Still, the archival images in Farocki’s film installations, as well as his other films more generally, didn’t function as mere artifacts. Not only did the split-screen and multiscreen images comment on each other, but Farocki’s textual commentary in the form of intertext and/or voiceover also allowed us to revisit and reread archival footage anew.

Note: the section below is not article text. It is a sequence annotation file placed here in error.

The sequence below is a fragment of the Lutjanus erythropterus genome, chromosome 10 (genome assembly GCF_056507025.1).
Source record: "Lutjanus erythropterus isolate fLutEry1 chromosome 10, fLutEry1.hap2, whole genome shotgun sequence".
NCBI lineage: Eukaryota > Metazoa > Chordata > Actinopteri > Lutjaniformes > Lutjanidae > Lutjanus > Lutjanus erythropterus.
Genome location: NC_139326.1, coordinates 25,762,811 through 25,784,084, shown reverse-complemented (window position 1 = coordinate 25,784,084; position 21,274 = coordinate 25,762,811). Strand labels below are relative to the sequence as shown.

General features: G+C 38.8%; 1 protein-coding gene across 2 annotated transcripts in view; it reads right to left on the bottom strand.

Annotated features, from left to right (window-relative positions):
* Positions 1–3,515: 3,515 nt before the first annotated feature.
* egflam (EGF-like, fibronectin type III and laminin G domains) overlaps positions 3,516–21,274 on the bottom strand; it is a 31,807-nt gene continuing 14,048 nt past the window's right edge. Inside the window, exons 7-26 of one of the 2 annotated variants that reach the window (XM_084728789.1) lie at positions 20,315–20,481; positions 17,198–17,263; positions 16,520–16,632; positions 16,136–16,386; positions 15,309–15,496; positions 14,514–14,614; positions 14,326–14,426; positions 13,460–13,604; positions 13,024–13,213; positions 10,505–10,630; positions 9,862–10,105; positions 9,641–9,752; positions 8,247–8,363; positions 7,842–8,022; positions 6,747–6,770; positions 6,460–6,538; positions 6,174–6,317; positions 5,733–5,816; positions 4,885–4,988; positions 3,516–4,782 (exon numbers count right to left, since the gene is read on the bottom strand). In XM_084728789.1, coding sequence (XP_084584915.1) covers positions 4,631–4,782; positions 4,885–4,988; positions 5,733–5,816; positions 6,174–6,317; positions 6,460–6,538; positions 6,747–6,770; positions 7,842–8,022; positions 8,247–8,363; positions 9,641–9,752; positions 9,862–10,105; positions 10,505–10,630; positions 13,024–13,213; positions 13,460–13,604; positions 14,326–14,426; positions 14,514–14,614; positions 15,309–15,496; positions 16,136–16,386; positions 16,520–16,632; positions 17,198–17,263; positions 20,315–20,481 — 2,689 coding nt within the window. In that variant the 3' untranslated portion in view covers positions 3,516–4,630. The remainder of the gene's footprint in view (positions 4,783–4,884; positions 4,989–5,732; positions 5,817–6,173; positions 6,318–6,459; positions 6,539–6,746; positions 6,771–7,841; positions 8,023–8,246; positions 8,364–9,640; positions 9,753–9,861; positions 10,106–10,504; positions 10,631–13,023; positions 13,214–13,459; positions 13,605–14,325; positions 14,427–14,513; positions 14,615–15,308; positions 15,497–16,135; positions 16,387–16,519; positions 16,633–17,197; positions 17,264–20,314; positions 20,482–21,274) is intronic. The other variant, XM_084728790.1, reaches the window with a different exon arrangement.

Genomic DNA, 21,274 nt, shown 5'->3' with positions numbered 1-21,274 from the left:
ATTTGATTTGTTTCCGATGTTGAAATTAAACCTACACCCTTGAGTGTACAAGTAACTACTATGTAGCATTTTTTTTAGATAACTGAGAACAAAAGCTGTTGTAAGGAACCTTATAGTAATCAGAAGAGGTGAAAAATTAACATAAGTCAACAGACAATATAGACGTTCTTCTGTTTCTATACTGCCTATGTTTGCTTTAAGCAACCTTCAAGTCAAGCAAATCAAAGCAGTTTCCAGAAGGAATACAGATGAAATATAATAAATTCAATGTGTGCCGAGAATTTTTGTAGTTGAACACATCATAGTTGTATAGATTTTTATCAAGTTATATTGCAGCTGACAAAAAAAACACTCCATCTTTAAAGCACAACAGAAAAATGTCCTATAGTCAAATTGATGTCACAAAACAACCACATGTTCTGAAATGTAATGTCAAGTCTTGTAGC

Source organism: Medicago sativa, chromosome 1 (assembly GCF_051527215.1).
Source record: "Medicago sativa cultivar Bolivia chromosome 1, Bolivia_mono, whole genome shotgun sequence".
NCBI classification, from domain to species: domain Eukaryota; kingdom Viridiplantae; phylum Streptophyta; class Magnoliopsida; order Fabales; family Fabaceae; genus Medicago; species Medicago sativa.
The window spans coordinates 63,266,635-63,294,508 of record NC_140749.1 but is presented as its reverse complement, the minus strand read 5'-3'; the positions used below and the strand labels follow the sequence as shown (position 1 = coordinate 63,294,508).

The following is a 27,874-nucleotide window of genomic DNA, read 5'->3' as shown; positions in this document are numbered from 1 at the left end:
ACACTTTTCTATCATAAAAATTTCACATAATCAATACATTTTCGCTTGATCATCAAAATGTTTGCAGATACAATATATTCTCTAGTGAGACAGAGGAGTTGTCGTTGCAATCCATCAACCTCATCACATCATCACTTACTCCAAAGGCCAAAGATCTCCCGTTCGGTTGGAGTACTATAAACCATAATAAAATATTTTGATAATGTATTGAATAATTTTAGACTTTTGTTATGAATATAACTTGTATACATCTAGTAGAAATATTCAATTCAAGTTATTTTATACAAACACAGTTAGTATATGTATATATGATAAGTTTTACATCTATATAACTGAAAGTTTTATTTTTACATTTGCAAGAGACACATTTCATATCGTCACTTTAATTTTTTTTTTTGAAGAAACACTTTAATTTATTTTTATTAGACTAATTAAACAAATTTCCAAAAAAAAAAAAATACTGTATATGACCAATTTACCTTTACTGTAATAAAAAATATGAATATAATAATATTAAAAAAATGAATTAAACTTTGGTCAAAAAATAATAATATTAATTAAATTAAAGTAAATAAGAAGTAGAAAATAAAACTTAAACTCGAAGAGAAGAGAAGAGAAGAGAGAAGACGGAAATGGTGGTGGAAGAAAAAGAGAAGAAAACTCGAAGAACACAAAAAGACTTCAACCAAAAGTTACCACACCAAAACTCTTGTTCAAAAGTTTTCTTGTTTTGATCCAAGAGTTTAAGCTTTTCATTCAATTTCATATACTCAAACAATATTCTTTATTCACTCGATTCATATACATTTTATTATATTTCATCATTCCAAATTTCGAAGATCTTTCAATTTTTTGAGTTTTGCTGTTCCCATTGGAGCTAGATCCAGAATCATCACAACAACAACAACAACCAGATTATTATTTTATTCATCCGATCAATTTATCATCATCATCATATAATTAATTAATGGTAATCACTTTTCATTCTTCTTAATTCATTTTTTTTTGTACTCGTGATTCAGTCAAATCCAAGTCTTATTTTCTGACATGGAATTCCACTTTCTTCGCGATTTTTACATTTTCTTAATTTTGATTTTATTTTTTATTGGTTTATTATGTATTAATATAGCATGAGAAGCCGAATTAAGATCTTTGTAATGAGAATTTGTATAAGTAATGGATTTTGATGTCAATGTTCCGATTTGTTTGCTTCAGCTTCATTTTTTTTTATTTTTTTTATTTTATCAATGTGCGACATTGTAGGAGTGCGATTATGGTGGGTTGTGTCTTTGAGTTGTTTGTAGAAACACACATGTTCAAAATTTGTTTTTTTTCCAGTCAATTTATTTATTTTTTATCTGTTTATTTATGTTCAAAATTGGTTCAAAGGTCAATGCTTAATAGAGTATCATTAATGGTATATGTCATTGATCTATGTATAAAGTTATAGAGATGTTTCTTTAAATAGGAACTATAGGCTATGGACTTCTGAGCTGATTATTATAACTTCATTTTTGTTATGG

As he explained in the outstanding film Interface (1995), Farocki spends years looking at certain images, as an art historian might, until he discovers something else, virtually “resurrecting” or reclaiming the material. Shown on two adjacent TV monitors, with poignant voiceover narrations, in which he referred to himself as an author who brings to life the stories handed down to him, Interface zoomed — in a quasi-Godardian methodological manner — into the philosophy and mechanics of Farocki’s research-based, manual practice and editing lab. Quoting archival footage from previous films and film preparations — from the Dow Chemical company, which produced napalm in the 1960s and about which he made the unforgettable film Inextinguishable Fire (1969), also shown at the Tate — as well as numerous images of himself in front of his work desk and editing suite, Farocki mused over notions of editing as metaphor, claiming that the invention of cinema came one hundred years too late, when Europe had already occupied most of the world and, thus, the images of the world.